Nebraska boaters: please “clean, drain, and dry”

May 23, 2014

Columbus, Neb. – Invasive species may sound like a zoo exhibit, but for recreationalists, municipalities and power companies, such aquatic life can wreak havoc. They can cause serious problems when they infest rivers, lakes, and water systems used by power companies, cities, and boaters.

Vacations have started, and the Nebraska Public Power District, in conjunction with the Nebraska Game & Parks, has a request for recreationalists planning to enjoy several days on the state’s waterways: be aware of invasive species, such as zebra mussels and Asiatic clams, which can attach themselves to boat motors, bait buckets, etc., and make their way from one body of water to another.

Once transferred, they can attach themselves to pipes or other structures, damaging boat motors and reducing the ability to draw water into a facility, like a water treatment or power plant, which uses water for its operations. In addition, zebra mussels multiply at a rapid rate. An adult female zebra mussel can release up to a million eggs in a year, compounding the problem.

For NPPD, aquatic invasives could impact the operations of Gerald Gentleman Station at Sutherland Reservoir, the North Platte Hydroelectric Facility on the reservoir of Lake Maloney, and Cooper Nuclear Station along the Missouri River.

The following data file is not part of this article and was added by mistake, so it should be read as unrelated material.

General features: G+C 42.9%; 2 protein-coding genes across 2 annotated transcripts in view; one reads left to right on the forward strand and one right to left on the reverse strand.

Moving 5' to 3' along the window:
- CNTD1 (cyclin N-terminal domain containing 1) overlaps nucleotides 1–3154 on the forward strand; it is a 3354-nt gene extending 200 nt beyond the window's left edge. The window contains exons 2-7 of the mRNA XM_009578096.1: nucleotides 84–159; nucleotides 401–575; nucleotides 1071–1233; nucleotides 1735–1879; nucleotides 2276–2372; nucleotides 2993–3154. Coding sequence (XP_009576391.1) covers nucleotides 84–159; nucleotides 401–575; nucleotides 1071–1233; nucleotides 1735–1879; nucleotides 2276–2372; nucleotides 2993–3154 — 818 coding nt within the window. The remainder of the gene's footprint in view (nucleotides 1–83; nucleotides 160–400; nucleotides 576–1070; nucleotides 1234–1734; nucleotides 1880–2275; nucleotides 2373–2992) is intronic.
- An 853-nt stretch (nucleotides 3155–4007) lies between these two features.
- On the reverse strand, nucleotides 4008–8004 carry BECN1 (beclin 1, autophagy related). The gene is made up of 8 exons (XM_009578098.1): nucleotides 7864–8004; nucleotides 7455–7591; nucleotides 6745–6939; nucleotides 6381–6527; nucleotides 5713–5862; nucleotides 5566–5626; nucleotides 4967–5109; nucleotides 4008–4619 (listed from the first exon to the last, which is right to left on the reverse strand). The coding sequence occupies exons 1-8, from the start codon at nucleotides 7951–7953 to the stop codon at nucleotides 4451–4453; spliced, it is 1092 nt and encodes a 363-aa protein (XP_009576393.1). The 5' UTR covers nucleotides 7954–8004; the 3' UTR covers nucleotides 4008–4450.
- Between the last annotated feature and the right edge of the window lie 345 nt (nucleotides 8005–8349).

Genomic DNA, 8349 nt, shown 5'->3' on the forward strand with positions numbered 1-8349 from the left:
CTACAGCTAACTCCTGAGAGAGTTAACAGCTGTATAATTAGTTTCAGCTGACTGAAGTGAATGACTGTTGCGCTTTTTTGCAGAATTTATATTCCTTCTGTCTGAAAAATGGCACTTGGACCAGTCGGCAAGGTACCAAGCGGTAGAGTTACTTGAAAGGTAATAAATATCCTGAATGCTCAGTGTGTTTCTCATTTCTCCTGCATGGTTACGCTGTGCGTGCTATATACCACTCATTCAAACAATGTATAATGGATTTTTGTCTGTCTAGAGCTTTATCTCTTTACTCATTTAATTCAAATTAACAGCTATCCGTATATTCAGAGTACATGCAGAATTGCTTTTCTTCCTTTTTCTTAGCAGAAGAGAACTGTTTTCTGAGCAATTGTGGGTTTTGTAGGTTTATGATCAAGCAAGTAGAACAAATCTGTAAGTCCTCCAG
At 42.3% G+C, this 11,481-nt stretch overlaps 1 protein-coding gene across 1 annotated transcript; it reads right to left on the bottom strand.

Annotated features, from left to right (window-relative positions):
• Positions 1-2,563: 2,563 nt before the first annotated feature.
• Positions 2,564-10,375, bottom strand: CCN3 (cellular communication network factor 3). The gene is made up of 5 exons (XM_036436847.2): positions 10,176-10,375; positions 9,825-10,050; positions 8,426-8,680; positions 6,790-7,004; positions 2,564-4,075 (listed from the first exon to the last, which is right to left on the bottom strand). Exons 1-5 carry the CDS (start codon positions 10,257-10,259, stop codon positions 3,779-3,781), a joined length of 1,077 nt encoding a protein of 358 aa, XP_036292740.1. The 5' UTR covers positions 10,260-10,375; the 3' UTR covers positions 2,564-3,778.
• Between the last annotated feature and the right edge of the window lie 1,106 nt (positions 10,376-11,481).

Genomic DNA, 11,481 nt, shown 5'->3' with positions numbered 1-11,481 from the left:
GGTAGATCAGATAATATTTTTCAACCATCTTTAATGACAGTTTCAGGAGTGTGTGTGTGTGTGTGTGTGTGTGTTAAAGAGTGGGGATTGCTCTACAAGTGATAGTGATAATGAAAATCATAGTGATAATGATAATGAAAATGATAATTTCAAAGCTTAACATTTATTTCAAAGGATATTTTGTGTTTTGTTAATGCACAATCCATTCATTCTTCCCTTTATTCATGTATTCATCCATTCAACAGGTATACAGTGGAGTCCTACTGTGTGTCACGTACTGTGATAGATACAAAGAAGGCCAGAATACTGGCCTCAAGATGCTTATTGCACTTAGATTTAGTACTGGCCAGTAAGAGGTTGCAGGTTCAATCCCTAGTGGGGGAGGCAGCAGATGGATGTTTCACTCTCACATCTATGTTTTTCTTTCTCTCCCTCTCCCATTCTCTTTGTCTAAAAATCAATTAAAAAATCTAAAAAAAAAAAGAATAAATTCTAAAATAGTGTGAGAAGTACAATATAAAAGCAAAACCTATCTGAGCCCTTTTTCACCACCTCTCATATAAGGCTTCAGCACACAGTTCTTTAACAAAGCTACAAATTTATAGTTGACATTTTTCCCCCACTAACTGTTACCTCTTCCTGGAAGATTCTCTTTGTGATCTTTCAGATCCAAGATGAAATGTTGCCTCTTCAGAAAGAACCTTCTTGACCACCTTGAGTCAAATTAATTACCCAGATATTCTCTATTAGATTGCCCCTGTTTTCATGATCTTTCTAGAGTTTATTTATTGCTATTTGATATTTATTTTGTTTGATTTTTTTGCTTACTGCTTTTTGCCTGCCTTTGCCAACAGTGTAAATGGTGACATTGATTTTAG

“Millions of dollars have been spent in other parts of the United States at similar facilities to unclog intake structures of invasive species,” NPPD Environmental Manager Joe Citta explained.  “We have been fortunate so far, but we need boaters to be aware of the potential for aquatic hitchhikers.”

The best way for boaters to address the spread of zebra mussels is to check their boats and equipment for these invasive species and remove any visible mud, plants, fish, or animals.

Boaters should clean, drain, and dry all equipment that comes into contact with the water, including trailers. If there is a place for water to collect, there is a chance zebra mussels or other similar invasive species may be transported. Boaters should drain bilges and live wells in their boats, power-wash the boat, motor, and trailer to scour off invisible juvenile mussels, and if unable to be drained, use a cup of bleach to kill any live mussels. It is also a good idea to dry the boat for several days before its next use.

These tips for prevention are available through the Nebraska Invasive Species Project at and more information can be found on the Nebraska Game & Parks website,

Share on FacebookTweet about this on TwitterShare on LinkedInEmail this to someonePrint this page